Getting your wires crossed. It’s something that can happen all the time. Especially in engineering. But sometimes it’s very hard to see the method in the madness, like in the case of the following picture of some rather confusing telephone wiring in Beirut, Lebanon.
The image was posted on popular social site Reddit, and has garnered quite a trail of comments. “That resembles a neural network instead of a junction box,” commented one Redditer. “You don't fix it, you negotiate with it.”
"Yes, we have about four lines down. Could you go out there and fix it up?” added another, adding "Worst day to be a cable engineer with a switch box like this.”
Of course, messy cabling doesn’t just happen over in Beirut. Another Redditer pointed to the following YouTube video showing some rather sloppy home grown cabling, purportedly from Verizon Wireless.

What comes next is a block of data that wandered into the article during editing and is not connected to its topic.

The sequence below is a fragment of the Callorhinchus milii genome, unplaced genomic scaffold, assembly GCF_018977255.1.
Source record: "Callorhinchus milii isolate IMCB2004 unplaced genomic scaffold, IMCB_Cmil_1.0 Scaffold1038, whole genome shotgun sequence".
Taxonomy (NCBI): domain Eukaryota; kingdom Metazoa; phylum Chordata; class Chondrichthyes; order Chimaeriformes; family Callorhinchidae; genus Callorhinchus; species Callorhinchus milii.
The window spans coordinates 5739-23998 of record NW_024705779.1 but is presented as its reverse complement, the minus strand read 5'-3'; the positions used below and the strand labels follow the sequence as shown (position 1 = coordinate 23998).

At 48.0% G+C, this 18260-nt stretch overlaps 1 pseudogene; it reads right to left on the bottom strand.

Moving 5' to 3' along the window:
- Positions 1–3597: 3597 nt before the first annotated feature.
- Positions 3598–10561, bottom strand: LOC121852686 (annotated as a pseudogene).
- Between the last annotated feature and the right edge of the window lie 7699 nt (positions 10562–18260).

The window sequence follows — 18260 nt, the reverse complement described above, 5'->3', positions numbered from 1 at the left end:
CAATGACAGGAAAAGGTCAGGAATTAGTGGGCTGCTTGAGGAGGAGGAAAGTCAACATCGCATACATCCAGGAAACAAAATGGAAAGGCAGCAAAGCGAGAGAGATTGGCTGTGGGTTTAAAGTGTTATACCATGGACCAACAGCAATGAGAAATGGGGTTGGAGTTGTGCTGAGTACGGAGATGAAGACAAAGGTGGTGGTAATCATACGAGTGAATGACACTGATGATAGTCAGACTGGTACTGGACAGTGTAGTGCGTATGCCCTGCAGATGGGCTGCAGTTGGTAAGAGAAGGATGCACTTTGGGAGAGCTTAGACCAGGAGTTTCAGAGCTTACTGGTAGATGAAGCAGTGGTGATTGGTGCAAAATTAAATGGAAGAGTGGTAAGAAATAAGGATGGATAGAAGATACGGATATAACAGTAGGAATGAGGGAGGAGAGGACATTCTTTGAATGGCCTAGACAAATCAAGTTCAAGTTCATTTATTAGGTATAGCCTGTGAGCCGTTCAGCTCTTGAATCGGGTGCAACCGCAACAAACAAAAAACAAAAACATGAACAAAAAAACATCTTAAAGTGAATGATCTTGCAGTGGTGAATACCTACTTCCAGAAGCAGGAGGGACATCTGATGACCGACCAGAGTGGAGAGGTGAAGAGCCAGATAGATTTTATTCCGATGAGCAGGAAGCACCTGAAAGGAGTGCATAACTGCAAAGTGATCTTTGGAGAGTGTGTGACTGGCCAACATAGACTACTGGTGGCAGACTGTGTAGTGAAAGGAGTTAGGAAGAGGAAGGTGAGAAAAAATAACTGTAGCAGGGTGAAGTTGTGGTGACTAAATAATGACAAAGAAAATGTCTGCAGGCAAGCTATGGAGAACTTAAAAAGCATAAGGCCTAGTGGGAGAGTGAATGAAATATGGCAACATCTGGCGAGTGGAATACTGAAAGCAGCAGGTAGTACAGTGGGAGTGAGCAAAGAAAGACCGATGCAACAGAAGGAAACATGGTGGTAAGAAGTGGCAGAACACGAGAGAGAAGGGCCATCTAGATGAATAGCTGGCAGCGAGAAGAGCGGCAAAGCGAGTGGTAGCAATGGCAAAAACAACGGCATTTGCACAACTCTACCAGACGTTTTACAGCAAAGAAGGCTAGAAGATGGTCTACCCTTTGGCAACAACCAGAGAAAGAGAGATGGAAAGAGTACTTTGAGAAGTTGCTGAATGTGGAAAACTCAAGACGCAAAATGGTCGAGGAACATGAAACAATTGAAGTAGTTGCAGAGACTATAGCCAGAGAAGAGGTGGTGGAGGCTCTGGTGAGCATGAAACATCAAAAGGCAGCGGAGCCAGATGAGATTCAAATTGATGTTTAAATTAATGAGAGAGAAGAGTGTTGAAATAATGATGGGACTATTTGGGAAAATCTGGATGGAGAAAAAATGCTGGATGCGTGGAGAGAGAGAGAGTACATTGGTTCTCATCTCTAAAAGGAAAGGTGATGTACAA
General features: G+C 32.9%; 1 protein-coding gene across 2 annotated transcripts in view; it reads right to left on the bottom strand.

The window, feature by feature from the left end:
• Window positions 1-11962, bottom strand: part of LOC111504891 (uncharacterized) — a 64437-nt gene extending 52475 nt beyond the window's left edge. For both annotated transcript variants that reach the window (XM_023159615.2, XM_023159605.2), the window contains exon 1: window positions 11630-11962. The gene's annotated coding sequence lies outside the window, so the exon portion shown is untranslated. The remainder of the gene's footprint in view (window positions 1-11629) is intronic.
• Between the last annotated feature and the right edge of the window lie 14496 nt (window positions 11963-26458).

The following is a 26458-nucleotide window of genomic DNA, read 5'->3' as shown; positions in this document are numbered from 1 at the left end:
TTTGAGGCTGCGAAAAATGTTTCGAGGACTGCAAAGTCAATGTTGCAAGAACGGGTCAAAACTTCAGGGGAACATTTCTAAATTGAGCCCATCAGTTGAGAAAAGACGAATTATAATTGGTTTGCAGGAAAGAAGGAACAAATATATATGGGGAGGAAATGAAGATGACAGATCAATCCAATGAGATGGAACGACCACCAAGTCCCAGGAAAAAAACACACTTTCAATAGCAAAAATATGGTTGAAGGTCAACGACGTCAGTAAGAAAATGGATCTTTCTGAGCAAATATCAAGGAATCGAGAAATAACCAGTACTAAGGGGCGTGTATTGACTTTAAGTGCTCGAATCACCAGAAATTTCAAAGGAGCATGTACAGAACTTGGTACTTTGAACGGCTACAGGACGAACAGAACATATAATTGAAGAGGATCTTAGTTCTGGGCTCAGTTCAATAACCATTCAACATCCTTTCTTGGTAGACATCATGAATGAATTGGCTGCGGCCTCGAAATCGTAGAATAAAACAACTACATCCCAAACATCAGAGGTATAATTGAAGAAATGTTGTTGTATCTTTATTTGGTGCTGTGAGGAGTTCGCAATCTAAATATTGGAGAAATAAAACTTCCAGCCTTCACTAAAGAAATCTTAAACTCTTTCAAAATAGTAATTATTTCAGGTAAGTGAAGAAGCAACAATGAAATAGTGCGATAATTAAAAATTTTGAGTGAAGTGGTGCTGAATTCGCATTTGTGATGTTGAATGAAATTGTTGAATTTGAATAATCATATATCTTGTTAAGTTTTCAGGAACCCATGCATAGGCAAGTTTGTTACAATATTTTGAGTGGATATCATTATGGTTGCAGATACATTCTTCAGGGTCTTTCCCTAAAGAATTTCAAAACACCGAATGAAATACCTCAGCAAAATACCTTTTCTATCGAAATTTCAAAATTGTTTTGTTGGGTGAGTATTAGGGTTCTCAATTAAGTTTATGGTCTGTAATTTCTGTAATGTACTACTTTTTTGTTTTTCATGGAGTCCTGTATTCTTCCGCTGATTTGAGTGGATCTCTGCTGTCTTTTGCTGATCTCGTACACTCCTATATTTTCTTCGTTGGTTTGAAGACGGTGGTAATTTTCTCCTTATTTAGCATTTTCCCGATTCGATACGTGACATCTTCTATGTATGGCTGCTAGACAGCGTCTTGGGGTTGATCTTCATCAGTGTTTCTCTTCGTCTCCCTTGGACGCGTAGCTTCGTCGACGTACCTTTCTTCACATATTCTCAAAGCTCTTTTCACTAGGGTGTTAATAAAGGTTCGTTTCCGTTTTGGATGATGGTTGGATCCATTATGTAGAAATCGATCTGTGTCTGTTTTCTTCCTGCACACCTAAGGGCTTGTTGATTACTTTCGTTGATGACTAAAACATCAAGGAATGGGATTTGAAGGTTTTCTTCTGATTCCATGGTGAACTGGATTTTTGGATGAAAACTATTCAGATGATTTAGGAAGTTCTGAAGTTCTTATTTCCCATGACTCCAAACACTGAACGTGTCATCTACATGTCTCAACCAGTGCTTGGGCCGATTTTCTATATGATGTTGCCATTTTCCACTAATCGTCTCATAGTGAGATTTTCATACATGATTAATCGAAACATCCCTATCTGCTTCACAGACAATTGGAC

Got any pictures of some tangled tech you want to send us? I feel a little competition coming on! Messiest desks part two.
There was a photo published a few years back that showed a similar mess of wires in a city in India, with the caption: "And this is the country where we call for tech support?" What we have is a lack of organization, which is not the same as a lack of neatness. Some of the very most disorganized messes that I have ever come across were quite neat, but there had clearly never been any consideration about being organized. And, No, there was no method in the madness.
David Patterson, known for his pioneering research that led to RAID, clusters and more, is part of a team at UC Berkeley that recently made its RISC-V processor architecture an open source hardware offering. We talk with Patterson and one of his colleagues behind the effort about the opportunities they see, what new kinds of designs they hope to enable and what it means for today’s commercial processor giants such as Intel, ARM and Imagination Technologies.